February 11, 2017
Are you conscious about the amount of salt (aka sodium chloride) you eat? Are you certain the amount of salt you eat is appropriate for your body?
You may be surprised to find out you consume more salt than you think.
You may not use salt at all, and you still may be consuming too much of it if you eat a lot of prepared and processed foods. As a matter of fact, the sodium in most people’s diets in the United States comes from processed and prepared foods found in restaurants and grocery stores.
Now, the U. S. Food and Drug Administration (FDA) is trying to restrict the amount of sodium added to foods. A draft guidance for industry has been released by the FDA with the intent to have industries decrease the amount of sodium added to prepared and processed foods. The restriction concerns the amount of salt added to your foods before by the restaurants and manufacturers before you even get a chance to season them yourself.
The objective of the FDA is to have people decrease their daily salt intake to 2,300 milligrams (mg) a day, which is the equivalent to a teaspoon of salt. Right now, Americans consume about 50% more than what’s recommended for a daily allowance.
The Problem with Excess Sodium Consumption
The terms salt and sodium may be used as synonyms, but they are not identical substances. Salt is the crystal-like substance you sprinkle over your food and is 40% sodium and 60% chloride. Sodium is a mineral found in salt, but salt is the primary form that you consume sodium. Almost 95% of the sodium consumed–whether added by you or added by the manufacturer comes in salt form.
The body needs sodium to assist in doing its daily functions, and sodium can be found naturally in a lot of foods (including milk, beets and celery). Regardless of which form it’s in, sodium is also used to improve flavor, thicken foods and preserve foods.
The downside of sodium is the potential for it to cause high blood pressure, which is a precursor to heart disease and stroke. Therefore, a lot of deaths and sickness can be eliminated just by decreasing sodium intake.
What Foods Are Typically High in Sodium?
Prepared and processed foods like soups, cheese, pizza, pasta dishes, snacks, sandwiches and salad dressings are rich in sodium.
You can’t assume a food has little sodium just because you can’t hardly taste any salt in it. That’s because most foods high in sodium won’t taste salty like pickles do. For example, pastries and sweet cereals are high in sodium but don’t taste salty. Also, some foods are low in sodium but may be consumed in quantities that make them a risky source of sodium (like a slice of bread).
June 14, 2015
Scientific evidence shows that taking an aspirin daily can help prevent a heart attack or stroke in some people, but not in everyone. It also can cause unwanted side effects.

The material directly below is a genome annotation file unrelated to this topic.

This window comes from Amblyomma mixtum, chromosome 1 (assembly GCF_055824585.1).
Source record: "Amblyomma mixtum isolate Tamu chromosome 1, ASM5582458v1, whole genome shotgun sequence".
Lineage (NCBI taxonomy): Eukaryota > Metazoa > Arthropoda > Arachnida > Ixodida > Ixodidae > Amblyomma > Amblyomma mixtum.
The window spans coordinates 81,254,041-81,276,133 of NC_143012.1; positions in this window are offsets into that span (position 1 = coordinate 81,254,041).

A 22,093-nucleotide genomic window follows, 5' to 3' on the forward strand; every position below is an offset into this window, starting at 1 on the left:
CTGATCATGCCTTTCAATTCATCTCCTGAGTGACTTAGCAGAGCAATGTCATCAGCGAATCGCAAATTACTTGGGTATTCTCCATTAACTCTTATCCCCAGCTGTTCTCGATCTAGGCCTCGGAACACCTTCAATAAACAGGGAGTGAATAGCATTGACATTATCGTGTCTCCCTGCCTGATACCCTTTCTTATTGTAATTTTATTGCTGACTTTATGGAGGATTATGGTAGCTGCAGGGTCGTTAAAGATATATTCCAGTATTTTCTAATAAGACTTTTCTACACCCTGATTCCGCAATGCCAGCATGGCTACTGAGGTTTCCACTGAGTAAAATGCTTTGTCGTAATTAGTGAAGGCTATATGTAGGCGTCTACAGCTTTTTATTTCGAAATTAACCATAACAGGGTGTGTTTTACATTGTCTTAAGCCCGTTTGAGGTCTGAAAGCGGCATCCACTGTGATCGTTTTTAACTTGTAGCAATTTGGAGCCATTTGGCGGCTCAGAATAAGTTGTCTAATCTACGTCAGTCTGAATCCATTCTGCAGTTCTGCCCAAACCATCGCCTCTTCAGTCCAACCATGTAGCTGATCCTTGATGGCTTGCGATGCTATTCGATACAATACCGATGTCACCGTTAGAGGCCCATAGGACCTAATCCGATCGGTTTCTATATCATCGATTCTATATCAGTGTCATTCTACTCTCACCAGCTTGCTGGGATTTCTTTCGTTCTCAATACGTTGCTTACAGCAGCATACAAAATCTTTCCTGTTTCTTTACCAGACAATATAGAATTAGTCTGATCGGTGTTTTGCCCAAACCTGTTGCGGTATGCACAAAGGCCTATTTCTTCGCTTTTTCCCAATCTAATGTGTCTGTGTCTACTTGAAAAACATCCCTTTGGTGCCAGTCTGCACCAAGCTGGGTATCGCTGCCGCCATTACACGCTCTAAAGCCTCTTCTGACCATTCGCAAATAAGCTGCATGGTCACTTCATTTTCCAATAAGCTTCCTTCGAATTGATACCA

According to Robert Temple, M.D., deputy director for clinical science at the Food and Drug Administration (FDA), one thing is certain: You should use daily aspirin therapy only after first talking to your health care professional, who can weigh the benefits and risks.
“Since the 1990s, clinical data have shown that in people who have experienced a heart attack, stroke or who have a disease of the blood vessels in the heart, a daily low dose of aspirin can help prevent a reoccurrence,” Temple says. (A dose ranges from the 80 milligrams (mg) in a low-dose tablet to the 325 mg in a regular strength tablet.) This use is known as “secondary prevention.”
However, after carefully examining scientific data from major studies, FDA has concluded that the data do not support the use of aspirin as a preventive medication by people who have not had a heart attack, stroke or cardiovascular problems, a use that is called “primary prevention.” In such people, the benefit has not been established but risks—such as dangerous bleeding into the brain or stomach—are still present.
When you have a heart attack, it’s because one of the coronary arteries (which provide blood to the heart), has developed a clot that obstructs the flow of blood and oxygen to the heart. Aspirin works by interfering with your blood’s clotting action.
Care is needed when using aspirin with other blood thinners, such as warfarin, dabigatran (Pradaxa), rivaroxaban (Xarelto) and apixiban (Eliquis).
What about people who have not had heart problems or a stroke but who, due to family history or showing other evidence of arterial disease are at increased risk? Is an aspirin a day a safe and effective strategy for them?
Again, Temple emphasizes, the clinical data do not show a benefit in such people.
He adds, however, that there are a number of ongoing, large-scale clinical studies continuing to investigate the use of aspirin in primary prevention of heart attack or stroke. FDA is monitoring these studies and will continue to examine the evidence as it emerges.
February 19, 2015
The Food and Drug Administration (FDA) has launched its first public health education campaign—”The Real Cost”—to prevent and reduce tobacco use among at-risk young people ages 12-17. Mitch Zeller, J.D., director of FDA’s Center for Tobacco Products (CTP), explains why the agency is undertaking this effort and how it will work.
Q: Why has FDA launched a youth tobacco prevention campaign?